2014 GSA Annual Meeting in Vancouver, British Columbia (1922 October 2014)
Paper No. 235-7
Presentation Time: 2:45 PM-3:00 PM


YOUNG, Graham A., The Manitoba Museum, 190 Rupert Avenue, Winnipeg, MB R3B 0N2, Canada, gyoung@manitobamuseum.ca and HAGADORN, James W., Department of Earth Sciences, Denver Museum of Nature & Science, 2001 Colorado Blvd, Denver, CO 80205

Well-documented Late Paleozoic Lagerstätten are rare, but other potentially significant deposits have been virtually ignored in the modern literature. Notable examples occur in Carboniferous black shales of the midwestern United States, in strata deposited in either restricted nearshore environments or brackish lagoons. These deposits contain sharks, bony fishes, brachiopods, bivalves, oligochaetes, cnidarian medusae (jellyfish), and algae. Fossils are preserved in a variety of ways, most notably as carbon films.

Here we describe an overlooked but spectacular medusa from one of these deposits, the Late Carboniferous (Desmoinesian) Mecca Shale Member of the Linton Formation. This specimen – long ago consigned to the collections of the Field Museum of Natural History – was collected from a quarry in western Indiana in 1973. It represents a cubozoan (box jellyfish) preserved in part and counterpart along a shale parting.

This fossil resulted from a complex taphonomic sequence. The bell is filled with well-sorted fine to medium quartz sand, while the extremities are carbon films with a sand and silt coating. A body of pure quartz sand is very unusual in the middle of a black shale bed; this resulted from sediment rafting by the jellyfish, a process analogous to ice rafting. The medusa apparently stranded on a beach, ingested sand as it attempted to free itself, and then was washed or rafted into a lagoon where it was buried in anoxic mud.

The specimen is tentatively assigned to Anthracomedusa, a genus that occurs with very different preservation in the contemporaneous Mazon Creek Lagerstätte (Essex fauna). Its features are entirely consistent with those of extant chirodropid cubozoans, including fine preservation of tentacles, pedalia, pedalial canals, and possibly velarium. Together, these features permit morphologic comparison far beyond what can generally be done with fossil medusae.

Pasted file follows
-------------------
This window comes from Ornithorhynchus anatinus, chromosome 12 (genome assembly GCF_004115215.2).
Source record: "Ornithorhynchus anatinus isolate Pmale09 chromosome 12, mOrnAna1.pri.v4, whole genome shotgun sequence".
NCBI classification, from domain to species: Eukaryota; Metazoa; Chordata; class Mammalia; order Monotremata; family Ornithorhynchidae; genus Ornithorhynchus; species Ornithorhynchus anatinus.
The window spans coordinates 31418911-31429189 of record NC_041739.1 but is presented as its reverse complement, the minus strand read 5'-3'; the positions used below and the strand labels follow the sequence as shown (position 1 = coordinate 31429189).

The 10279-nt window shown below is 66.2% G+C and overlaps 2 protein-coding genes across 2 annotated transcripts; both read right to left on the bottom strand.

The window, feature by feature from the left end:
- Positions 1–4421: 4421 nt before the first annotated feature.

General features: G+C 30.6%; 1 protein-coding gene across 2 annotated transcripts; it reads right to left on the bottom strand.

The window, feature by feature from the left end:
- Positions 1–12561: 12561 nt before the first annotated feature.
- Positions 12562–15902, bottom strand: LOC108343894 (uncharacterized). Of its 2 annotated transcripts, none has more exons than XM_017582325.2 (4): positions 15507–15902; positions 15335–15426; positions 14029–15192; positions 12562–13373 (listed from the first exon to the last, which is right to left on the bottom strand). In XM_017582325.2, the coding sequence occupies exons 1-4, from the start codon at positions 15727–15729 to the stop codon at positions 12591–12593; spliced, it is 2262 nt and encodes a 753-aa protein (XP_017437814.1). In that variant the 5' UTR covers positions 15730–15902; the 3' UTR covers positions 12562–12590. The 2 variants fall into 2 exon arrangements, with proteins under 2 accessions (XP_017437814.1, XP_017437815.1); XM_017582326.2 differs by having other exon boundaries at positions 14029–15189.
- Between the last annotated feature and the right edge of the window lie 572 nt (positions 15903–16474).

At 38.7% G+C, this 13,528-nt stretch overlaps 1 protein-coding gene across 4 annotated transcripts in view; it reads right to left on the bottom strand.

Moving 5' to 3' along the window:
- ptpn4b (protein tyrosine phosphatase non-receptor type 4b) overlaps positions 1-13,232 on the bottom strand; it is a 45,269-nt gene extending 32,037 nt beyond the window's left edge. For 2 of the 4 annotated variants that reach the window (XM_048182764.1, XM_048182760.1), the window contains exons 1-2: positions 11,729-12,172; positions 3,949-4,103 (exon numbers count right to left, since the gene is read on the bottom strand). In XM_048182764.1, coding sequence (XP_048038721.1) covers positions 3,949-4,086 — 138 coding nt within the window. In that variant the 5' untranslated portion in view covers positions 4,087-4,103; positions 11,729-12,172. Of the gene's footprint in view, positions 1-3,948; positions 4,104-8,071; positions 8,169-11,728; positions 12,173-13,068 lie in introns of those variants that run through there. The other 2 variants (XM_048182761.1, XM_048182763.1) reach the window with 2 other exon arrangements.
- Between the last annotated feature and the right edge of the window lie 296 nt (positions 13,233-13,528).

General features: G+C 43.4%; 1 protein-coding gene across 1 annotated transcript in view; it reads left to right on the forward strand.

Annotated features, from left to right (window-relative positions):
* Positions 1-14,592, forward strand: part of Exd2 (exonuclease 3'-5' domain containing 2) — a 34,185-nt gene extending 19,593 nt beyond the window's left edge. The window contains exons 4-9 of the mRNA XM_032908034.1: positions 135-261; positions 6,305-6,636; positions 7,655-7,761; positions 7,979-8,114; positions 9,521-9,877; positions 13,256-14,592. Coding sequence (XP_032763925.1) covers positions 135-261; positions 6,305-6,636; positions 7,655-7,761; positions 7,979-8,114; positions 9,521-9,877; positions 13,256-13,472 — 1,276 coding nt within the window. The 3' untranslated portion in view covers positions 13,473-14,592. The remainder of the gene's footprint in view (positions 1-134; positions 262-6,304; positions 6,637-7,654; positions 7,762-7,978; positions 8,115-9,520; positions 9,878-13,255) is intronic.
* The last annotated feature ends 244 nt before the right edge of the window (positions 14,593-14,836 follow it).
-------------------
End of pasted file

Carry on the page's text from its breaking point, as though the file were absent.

The preservation of this fossil and of different jellyfish at other black shale sites in the Midwest, along with the associated biotas, indicates that such sites may contribute significantly to the Late Paleozoic Lagerstätten record.

2014 GSA Annual Meeting in Vancouver, British Columbia (1922 October 2014)
General Information for this Meeting
Session No. 235
Paleontology: Trace Fossils, Taphonomy, and Exceptional Preservation
Vancouver Convention Centre-West: 221/222
1:00 PM-5:00 PM, Tuesday, 21 October 2014

© Copyright 2014 The Geological Society of America (GSA), all rights reserved. Permission is hereby granted to the author(s) of this abstract to reproduce and distribute it freely, for noncommercial purposes. Permission is hereby granted to any individual scientist to download a single copy of this electronic file and reproduce up to 20 paper copies for noncommercial purposes advancing science and education, including classroom use, providing all reproductions include the complete content shown here, including the author information. All other forms of reproduction and/or transmittal are prohibited without written permission from GSA Copyright Permissions.